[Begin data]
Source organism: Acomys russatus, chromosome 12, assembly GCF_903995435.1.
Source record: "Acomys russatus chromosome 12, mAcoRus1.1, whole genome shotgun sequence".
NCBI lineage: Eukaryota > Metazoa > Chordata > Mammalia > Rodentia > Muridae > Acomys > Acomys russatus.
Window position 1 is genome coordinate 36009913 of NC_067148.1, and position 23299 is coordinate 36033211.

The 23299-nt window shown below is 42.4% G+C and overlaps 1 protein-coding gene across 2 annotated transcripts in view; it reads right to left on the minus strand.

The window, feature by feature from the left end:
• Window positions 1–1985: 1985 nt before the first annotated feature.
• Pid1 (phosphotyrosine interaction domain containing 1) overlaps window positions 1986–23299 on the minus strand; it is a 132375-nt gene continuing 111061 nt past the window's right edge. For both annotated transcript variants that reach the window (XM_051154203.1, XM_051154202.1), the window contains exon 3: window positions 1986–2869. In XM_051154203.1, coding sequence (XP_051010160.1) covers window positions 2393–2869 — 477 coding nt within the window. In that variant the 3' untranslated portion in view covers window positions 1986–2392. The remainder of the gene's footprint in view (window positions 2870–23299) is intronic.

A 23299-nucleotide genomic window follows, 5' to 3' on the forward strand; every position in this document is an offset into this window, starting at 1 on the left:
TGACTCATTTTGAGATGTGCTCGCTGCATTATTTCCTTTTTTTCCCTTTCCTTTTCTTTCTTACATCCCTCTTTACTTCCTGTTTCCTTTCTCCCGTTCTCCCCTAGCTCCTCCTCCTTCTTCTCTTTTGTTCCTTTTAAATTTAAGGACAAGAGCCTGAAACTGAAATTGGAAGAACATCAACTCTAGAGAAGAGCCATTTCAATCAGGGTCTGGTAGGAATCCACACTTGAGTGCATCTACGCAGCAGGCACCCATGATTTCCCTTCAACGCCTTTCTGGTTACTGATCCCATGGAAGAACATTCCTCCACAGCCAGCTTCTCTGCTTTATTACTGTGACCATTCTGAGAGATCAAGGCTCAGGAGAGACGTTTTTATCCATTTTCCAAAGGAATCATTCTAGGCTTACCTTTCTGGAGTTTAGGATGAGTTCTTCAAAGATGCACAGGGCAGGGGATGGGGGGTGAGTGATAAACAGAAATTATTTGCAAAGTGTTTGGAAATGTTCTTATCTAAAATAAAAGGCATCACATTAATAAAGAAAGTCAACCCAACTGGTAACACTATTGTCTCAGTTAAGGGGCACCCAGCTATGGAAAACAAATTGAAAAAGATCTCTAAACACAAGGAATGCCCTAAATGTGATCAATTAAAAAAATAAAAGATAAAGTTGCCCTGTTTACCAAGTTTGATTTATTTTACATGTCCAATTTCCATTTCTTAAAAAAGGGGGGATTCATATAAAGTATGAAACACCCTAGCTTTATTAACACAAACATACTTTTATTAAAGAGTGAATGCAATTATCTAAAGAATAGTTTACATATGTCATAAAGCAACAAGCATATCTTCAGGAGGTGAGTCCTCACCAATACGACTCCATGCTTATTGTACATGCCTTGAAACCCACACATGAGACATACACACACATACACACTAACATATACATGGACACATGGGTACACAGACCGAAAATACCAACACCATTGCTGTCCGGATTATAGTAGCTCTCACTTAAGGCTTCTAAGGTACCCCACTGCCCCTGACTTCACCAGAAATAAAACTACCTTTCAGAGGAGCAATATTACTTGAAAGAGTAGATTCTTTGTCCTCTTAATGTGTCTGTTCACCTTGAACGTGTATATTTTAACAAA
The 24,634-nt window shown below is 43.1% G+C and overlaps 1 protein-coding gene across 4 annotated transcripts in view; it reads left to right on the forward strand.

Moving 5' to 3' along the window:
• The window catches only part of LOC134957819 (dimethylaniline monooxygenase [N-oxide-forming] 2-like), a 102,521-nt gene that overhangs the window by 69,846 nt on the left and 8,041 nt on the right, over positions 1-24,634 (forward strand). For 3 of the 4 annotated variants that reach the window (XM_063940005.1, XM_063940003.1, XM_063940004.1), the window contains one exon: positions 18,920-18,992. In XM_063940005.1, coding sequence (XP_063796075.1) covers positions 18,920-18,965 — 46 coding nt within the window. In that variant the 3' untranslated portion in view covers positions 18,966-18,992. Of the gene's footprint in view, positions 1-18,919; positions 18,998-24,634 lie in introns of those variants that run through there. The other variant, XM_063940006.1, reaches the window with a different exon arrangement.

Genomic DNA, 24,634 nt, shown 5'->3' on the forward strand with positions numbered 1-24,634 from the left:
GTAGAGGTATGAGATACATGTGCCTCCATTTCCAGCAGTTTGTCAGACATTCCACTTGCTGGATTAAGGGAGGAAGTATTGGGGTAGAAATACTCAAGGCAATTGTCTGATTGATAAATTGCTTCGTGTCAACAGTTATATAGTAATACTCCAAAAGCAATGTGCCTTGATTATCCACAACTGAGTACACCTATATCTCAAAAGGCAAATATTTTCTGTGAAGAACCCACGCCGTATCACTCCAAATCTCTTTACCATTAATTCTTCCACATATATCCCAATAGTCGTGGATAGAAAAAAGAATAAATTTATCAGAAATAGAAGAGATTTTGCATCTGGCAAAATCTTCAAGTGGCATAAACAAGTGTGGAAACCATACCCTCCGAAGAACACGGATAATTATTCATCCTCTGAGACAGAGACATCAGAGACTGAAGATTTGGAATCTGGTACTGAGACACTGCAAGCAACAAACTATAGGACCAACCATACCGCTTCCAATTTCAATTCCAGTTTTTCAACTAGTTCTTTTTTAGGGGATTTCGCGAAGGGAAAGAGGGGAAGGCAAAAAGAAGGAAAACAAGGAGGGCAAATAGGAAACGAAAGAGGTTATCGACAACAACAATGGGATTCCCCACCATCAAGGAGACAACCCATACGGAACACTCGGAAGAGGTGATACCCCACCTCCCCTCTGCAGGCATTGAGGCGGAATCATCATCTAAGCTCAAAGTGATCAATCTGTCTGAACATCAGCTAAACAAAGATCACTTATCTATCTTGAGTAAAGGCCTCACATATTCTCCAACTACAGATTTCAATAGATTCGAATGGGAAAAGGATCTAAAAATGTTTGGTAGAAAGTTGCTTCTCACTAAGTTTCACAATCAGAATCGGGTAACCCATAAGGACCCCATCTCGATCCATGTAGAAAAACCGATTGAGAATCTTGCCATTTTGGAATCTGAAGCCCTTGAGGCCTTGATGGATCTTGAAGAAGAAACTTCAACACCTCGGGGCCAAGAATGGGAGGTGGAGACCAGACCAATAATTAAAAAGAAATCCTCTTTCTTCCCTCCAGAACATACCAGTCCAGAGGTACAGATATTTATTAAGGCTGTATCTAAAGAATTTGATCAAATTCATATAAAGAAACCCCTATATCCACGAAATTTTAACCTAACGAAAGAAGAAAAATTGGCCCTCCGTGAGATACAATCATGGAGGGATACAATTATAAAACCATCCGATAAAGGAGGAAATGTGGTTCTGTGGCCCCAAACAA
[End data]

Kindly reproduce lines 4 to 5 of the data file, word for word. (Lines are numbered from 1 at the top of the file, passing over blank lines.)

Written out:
Window position 1 is genome coordinate 36009913 of NC_067148.1, and position 23299 is coordinate 36033211.

The 23299-nt window shown below is 42.4% G+C and overlaps 1 protein-coding gene across 2 annotated transcripts in view; it reads right to left on the minus strand.